|John Worlidge. Vinetum
britannicum or, A Treatise of Cider and other Wines and Drinks extracted
from Fruits Growing in the kingdom; 3d impression, much enlarged.
To which is added: A Discourse teaching the best way of Improving Bees.
London: Thomas Dring, 1691.
John Worlidge was one of the first British agriculturalists to discuss the importance of farming as an industry. In Vinetum britannicum, Worlidge advocated the production of cider over that of wine in Britain because it was better suited to the climate and resources. His descriptions of the cider-making process are detailed and systematic, relying on his knowledge of the science and literature of his day.
Gift of the University of Delaware Library
Fruit & Flower Nurseryman's Color Plate Book. Rochester, NY: ca. 1900.
Nursery sample books were traveling salesmen's books made to show farmers and gardeners what a particular nursery had for sale that season. They were published during the second half of the nineteenth century primarily in Rochester, New York.
This set of plates contains 112 color images in various media, including several types of chromolithography, theorem or stencil process, color halftones and hand-colored original photographs.
The University of Delaware Library has an extensive collection of nurseryman's sample books in its Unidel History of Horticulture and Landscape Architecture Collection. Their scholarly value lies both in their horticultural history and as artifacts of nineteenth century printing techniques.
Melva B. Guthrie Fund
Thomas Moore. The Octavo Nature-printed British Ferns; nature-printed by Henry Bradbury. London: Bradbury and Evans, 1859-1860.
Nature printing is an attempt to capture the exact details of a plant or insect by printing directly from the natural object. Although artists had tried to do this for years, the first successful process was developed in 1853 by Alois Auer of Vienna, and brought to England by Henry Bradbury. The process involved rolling the object to be reproduced between a steel plate and a lead plate. The high pressure imbeds the object--for example a leaf--into the lead plate. When colored ink is applied to this stamped lead plate, a copy can be produced. Several colors could be applied individually, by hand, to appropriate areas of the plate and all colors printed together from one pull of the press. Since the process is only successful with flat foliage and is very labor-intensive, it was not widely used.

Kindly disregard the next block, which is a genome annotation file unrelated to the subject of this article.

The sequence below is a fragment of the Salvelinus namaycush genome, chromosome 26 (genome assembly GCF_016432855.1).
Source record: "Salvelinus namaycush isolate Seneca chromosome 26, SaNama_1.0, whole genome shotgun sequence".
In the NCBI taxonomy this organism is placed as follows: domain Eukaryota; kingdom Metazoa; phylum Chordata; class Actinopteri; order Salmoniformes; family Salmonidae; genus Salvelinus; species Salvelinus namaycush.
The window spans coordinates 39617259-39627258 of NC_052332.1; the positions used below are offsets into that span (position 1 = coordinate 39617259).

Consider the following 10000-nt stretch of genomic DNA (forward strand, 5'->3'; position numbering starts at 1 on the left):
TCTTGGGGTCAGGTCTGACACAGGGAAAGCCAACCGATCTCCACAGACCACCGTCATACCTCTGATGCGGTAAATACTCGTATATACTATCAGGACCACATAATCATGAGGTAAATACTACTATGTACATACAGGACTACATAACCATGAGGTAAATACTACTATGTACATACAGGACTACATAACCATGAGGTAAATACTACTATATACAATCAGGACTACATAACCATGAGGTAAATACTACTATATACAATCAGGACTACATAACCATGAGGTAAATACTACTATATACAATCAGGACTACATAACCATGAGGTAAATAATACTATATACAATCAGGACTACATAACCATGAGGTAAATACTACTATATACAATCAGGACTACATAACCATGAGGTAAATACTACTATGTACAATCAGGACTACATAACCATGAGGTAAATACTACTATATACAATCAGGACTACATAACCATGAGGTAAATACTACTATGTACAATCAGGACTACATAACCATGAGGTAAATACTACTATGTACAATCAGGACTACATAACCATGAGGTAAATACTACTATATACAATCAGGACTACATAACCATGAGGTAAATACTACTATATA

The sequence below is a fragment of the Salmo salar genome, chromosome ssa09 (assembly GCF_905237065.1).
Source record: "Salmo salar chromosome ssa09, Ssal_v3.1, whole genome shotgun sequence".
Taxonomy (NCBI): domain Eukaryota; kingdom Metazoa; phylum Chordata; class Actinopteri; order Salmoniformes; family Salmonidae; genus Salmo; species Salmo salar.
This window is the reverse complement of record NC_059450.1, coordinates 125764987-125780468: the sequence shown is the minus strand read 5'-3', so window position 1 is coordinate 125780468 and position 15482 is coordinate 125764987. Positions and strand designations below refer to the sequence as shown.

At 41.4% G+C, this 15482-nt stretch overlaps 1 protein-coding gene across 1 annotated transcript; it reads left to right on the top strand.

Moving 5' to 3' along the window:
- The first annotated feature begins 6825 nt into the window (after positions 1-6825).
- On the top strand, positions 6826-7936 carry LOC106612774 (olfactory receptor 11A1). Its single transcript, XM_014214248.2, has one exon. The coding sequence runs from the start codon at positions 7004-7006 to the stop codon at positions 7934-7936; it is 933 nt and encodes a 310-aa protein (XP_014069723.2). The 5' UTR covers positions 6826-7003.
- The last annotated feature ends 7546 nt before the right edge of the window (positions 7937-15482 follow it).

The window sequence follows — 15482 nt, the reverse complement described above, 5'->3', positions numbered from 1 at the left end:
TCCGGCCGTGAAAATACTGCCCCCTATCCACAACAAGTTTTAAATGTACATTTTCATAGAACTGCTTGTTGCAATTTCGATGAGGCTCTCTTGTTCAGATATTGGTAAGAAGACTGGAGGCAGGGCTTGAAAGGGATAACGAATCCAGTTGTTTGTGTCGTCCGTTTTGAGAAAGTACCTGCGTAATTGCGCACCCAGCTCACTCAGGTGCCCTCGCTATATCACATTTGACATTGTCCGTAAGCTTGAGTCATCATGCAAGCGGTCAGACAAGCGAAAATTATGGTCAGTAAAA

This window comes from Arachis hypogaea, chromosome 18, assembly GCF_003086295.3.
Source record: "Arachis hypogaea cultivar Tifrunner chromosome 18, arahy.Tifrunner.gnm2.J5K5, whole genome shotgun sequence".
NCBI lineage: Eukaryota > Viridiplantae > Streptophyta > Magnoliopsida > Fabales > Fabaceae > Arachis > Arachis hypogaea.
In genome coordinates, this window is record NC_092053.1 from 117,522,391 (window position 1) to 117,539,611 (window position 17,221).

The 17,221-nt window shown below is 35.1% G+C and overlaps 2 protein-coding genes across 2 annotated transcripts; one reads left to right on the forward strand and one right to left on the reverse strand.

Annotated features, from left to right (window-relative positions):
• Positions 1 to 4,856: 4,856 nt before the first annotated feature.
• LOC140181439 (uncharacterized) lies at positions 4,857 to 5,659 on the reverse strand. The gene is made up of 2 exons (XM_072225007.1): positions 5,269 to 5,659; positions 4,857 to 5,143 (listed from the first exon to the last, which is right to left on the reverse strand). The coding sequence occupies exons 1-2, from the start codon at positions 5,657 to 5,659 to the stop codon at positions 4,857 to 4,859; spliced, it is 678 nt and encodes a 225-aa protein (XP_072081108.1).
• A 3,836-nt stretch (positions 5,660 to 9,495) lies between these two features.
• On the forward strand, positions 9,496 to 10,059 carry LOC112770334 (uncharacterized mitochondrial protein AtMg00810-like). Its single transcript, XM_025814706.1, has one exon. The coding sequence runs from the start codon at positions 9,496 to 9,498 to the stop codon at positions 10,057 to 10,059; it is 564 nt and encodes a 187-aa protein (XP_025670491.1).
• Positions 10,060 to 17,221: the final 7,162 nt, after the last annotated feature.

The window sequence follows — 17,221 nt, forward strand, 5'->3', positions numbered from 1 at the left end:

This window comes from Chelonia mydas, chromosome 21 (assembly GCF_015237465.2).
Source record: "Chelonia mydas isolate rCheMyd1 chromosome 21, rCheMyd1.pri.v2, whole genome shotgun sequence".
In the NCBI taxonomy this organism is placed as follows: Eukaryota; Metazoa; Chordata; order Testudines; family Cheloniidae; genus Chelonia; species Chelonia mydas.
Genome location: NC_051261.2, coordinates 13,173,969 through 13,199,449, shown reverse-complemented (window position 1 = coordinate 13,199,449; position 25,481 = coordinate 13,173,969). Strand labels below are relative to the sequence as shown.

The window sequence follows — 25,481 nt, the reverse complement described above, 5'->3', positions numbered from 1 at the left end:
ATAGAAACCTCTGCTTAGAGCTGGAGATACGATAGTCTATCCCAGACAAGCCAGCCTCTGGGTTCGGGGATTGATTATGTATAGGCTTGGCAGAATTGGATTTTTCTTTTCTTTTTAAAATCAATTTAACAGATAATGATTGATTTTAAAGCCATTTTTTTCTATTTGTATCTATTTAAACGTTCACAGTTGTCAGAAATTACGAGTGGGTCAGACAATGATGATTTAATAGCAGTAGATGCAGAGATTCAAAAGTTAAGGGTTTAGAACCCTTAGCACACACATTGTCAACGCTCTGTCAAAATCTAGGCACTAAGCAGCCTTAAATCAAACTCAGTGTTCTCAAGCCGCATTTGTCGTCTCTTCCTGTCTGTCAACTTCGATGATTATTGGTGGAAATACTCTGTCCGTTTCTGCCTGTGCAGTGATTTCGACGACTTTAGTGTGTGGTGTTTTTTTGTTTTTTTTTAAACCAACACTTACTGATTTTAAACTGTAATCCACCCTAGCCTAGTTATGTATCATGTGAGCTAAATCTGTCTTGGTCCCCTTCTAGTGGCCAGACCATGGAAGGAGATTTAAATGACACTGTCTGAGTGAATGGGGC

Gift of the University of Delaware Library
Patent assignment for "Pixie" miniature rose, John de Vink of Boskoop, Holland, for the Conard-Pyle Company, West Grove, Pennsylvania. Document signed, U.S. Patent Office, 1940, and color brochure.
The Conard-Pyle Company. Star Roses. West Grove, Penn.: The Conard-Pyle Co., 1930. "71,735 copies" of this catalog were distributed by Conard-Pyle, the "Star Rose Growers."
Nearly 140 linear feet in extent, and dating from 1890-2000, the Conard-Pyle Company Archives is a strong supplement to the rich horticultural collections and seed catalogs in Special Collections. Robert Pyle purchased control of the West Grove mail-order nursery and seed business soon after the death of founder Alfred Conard in 1907. The company's Star Rose Growers trademark was one of the first horticultural trademarks in 1908, and the company established an international reputation for its roses. The company introduced the Peace Rose, patented in 1943 from the work of French hybridizer Francis Meilland, as well as landscape shrub roses, miniature roses such as the Pixie, and other specialized plants. Robert Pyle became an internationally known nurseryman and authority on roses, serving in leadership positions on the American Rose Society, the National Association of Plant Patent Owners, the American Association of Botanical Gardens and Arboretums, the American Horticultural Society, and other organizations.
The Conard-Pyle Archives includes nursery catalogs and brochures, publications about roses, horticultural journals, inventories, sales records and financial statements, advertising, memoranda, photographs, and memorabilia. In addition to documenting the product and business of Conard-Pyle, the collection provides information about the history of the rose, international horticultural research, professional organizations, flower shows, and all aspects of the nursery trade.
from the Conard-Pyle Company Archives
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